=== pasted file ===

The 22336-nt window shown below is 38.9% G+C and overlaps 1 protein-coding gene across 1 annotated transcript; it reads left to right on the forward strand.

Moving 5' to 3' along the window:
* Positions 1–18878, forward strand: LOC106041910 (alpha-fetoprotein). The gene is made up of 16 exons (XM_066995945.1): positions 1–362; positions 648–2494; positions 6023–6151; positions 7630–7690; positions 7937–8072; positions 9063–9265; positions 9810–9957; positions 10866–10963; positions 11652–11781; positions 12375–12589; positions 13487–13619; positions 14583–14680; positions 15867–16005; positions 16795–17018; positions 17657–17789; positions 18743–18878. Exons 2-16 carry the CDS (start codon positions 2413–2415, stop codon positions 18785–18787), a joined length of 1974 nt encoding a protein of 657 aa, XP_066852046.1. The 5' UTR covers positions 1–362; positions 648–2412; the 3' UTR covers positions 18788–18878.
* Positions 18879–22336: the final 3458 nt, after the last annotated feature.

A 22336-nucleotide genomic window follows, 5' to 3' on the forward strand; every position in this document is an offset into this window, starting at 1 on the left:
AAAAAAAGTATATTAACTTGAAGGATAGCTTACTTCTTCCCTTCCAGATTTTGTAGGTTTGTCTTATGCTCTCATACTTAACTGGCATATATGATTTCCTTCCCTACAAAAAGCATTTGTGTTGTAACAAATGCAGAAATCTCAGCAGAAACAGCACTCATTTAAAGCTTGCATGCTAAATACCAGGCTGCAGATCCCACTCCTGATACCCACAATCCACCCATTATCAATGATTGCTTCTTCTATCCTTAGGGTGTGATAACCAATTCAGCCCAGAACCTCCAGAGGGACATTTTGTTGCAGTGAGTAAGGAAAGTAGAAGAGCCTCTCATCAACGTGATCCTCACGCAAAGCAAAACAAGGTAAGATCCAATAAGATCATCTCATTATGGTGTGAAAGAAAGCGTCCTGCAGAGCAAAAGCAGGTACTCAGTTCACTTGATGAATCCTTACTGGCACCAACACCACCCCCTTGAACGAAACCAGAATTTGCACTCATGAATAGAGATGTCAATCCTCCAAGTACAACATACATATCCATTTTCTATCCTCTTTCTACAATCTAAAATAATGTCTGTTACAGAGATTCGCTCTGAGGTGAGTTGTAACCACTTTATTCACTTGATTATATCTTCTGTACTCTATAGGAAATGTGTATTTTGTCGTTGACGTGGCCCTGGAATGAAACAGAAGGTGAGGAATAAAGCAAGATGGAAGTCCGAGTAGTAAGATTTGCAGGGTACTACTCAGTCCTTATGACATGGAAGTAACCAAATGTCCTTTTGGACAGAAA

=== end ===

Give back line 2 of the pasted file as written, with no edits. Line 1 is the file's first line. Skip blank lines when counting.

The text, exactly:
Moving 5' to 3' along the window: